This company’s trying to make cheap AR headsets with hand-tracking tech happen

Leap Motion's Project North Star headset will be made open source and can be produced for under $100 at scale.

Leap Motion (not to be confused with Magic Leap) has been working on making virtual reality touchable without special gloves for the last few years and now it’s bringing its high-tech hand-tracking gesture technology to augmented reality.

Unlike Microsoft’s HoloLens ($3,000 for developers) and Magic Leap’s likely expensive Leap One AR headsets, Leap Motion’s “Project North Star” AR headset will only cost under $100 to “produce at scale” meaning it could help pave the way for mainstream AR.

It’s important to understand that Leap Motion doesn’t make or sell headsets. While the under-$100 price is extremely low, it’s only an estimate of how much it would cost for another company to mass produce their own headset based on the Project Star reference design. 

And if a company were to take on such a task, the actual MSRP for the headset would likely be higher. Probably a lot higher.

That said, the prototype headset Leap Motion has built is pretty good for what appears to be a low-cost option designed to build momentum for AR.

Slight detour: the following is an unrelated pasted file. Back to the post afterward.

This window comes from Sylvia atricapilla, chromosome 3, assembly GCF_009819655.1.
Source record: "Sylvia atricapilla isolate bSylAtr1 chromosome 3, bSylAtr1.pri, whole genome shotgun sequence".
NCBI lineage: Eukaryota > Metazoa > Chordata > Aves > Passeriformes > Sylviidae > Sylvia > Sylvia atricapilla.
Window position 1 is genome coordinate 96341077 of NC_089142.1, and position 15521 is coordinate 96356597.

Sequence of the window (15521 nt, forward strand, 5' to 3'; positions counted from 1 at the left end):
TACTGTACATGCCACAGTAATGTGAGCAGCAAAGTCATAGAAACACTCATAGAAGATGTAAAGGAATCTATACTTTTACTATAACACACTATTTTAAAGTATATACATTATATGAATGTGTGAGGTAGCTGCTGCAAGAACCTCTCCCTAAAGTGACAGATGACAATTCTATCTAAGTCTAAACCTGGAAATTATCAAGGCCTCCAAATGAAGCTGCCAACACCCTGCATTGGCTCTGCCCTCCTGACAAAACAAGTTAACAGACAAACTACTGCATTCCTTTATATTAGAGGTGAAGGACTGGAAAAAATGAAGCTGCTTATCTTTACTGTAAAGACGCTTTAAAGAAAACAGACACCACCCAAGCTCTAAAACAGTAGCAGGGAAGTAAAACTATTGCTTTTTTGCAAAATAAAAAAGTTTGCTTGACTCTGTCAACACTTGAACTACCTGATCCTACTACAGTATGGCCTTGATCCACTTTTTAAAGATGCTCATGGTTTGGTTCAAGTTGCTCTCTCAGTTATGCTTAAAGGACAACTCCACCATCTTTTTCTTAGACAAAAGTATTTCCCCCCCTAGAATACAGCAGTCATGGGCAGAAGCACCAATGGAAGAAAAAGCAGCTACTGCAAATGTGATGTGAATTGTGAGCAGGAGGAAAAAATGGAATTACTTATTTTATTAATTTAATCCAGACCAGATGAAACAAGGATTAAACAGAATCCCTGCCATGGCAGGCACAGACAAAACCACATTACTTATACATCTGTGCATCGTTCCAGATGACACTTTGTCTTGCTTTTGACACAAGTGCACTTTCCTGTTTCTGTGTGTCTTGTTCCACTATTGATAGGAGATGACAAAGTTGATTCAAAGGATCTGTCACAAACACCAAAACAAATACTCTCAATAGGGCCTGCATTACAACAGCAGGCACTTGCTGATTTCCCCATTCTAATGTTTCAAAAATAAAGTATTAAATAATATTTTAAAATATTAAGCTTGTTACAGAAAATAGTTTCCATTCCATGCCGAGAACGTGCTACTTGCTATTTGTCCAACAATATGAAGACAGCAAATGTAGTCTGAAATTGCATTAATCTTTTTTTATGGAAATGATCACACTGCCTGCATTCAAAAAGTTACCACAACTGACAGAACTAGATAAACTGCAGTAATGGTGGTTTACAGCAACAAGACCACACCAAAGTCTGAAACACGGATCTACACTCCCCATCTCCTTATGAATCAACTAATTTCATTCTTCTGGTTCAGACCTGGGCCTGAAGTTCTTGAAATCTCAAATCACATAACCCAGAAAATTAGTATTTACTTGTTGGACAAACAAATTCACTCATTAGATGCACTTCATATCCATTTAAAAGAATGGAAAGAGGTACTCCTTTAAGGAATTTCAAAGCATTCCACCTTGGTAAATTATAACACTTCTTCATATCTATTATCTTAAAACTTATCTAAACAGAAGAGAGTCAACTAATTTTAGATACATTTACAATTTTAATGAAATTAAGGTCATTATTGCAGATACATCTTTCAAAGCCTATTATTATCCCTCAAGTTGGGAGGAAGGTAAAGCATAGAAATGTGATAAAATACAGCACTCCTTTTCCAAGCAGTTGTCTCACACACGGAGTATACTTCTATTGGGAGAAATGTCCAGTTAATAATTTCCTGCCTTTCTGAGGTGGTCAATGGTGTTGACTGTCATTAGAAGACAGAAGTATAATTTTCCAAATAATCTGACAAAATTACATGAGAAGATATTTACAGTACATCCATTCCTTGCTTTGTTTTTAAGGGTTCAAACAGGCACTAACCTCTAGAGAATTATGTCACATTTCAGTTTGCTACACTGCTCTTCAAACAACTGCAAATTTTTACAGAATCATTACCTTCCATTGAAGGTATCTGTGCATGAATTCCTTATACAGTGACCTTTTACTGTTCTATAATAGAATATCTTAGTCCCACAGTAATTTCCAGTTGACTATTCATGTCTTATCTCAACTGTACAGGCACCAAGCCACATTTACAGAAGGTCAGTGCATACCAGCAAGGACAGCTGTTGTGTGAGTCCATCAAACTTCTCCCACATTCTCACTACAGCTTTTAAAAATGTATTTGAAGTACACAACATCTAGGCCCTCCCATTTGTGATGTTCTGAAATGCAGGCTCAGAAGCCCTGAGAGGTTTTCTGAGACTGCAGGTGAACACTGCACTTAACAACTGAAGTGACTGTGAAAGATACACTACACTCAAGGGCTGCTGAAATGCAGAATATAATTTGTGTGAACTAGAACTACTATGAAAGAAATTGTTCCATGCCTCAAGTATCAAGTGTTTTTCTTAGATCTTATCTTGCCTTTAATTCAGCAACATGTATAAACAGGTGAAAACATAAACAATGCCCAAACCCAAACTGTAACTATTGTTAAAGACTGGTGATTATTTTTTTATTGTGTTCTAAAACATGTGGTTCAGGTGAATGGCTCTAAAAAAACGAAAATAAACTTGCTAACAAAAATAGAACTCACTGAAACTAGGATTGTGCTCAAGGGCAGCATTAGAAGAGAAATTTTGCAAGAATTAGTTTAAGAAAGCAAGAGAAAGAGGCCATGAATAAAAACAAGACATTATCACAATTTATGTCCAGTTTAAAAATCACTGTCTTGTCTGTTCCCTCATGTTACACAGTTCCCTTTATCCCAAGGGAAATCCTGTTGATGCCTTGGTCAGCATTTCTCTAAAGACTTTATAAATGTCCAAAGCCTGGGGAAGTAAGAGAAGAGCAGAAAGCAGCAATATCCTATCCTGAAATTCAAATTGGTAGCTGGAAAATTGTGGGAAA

The headset has two “two ultra-bright, low-persistence” displays with 1,600 x 1,440 resolution, each running at 120 frames per second. Additionally, the displays’ field of view is “over 100 degrees.” Those are already markedly better visual specs than what high-end VR headsets like the Oculus Rift and HTC Vive offer.

The most impressive part of the headset isn’t the promised visual fidelity, but the built-in hand-tracking gestures. Leap Motion says it has incorporated the same 180-degree hand-tracking tech it developed several years ago into Project North Star.

With the tech, you can reach out and touch and grab virtual objects with your hands and fingers without any special glove or wand-like controllers.

There are limitations to Leap Motion’s tech. Without gloves or a handheld controller, there’s no way to feel any kind of haptic feedback.

I touched on this drawback when I tried out Leap Motion’s “Orion” hand-tracking tech for mobile VR headsets in 2016. That didn’t stop me from completely being immersed in the virtual world, though.

“Still, the ability the touch objects in VR with my real fingers was enough to get me hooked,” I wrote at the time.

A prototype of the North Star AR headset.

Image: leap motion

Leap Motion’s planning to open source Project North Star’s hardware schematics next week. Once it’s out there, it’ll be up to hardware companies to figure out how to repackage the tech into something for consumers.

The company’s posted a detailed dive into the headset so definitely check that out if the news has your arm hairs standing up.

While we won’t be getting our hands on a headset like this anytime soon, it’s good news for the entire AR platform. Touchpads and controllers are fine, but if AR is ever to become mainstream, somebody needs to figure out how to manipulate virtual objects so that it feels as natural as reach out and touching them. Good on Leap Motion for rising to the challenge.

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